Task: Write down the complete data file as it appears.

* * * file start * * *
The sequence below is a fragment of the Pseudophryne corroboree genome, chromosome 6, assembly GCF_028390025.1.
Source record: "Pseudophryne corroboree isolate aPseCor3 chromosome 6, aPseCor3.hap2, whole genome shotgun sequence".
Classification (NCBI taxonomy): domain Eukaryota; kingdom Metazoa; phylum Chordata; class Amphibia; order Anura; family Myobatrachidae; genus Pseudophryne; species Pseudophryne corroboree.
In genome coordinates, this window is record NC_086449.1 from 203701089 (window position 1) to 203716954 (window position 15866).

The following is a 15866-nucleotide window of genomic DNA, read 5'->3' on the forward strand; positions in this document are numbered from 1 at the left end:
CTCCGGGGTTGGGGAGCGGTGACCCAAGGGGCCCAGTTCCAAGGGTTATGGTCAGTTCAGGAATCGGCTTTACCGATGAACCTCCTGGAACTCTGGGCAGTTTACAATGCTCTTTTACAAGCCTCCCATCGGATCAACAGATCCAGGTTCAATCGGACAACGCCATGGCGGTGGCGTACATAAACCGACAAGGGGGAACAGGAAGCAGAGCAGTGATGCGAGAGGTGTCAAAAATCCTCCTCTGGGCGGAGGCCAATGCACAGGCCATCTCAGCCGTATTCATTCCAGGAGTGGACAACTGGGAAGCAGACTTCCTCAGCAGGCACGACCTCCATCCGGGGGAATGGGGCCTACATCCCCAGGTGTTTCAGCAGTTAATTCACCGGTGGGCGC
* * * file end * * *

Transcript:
The sequence below is a fragment of the Pseudophryne corroboree genome, chromosome 6, assembly GCF_028390025.1.
Source record: "Pseudophryne corroboree isolate aPseCor3 chromosome 6, aPseCor3.hap2, whole genome shotgun sequence".
Classification (NCBI taxonomy): domain Eukaryota; kingdom Metazoa; phylum Chordata; class Amphibia; order Anura; family Myobatrachidae; genus Pseudophryne; species Pseudophryne corroboree.
In genome coordinates, this window is record NC_086449.1 from 203701089 (window position 1) to 203716954 (window position 15866).

The following is a 15866-nucleotide window of genomic DNA, read 5'->3' on the forward strand; positions in this document are numbered from 1 at the left end:
CTCCGGGGTTGGGGAGCGGTGACCCAAGGGGCCCAGTTCCAAGGGTTATGGTCAGTTCAGGAATCGGCTTTACCGATGAACCTCCTGGAACTCTGGGCAGTTTACAATGCTCTTTTACAAGCCTCCCATCGGATCAACAGATCCAGGTTCAATCGGACAACGCCATGGCGGTGGCGTACATAAACCGACAAGGGGGAACAGGAAGCAGAGCAGTGATGCGAGAGGTGTCAAAAATCCTCCTCTGGGCGGAGGCCAATGCACAGGCCATCTCAGCCGTATTCATTCCAGGAGTGGACAACTGGGAAGCAGACTTCCTCAGCAGGCACGACCTCCATCCGGGGGAATGGGGCCTACATCCCCAGGTGTTTCAGCAGTTAATTCACCGGTGGGCGC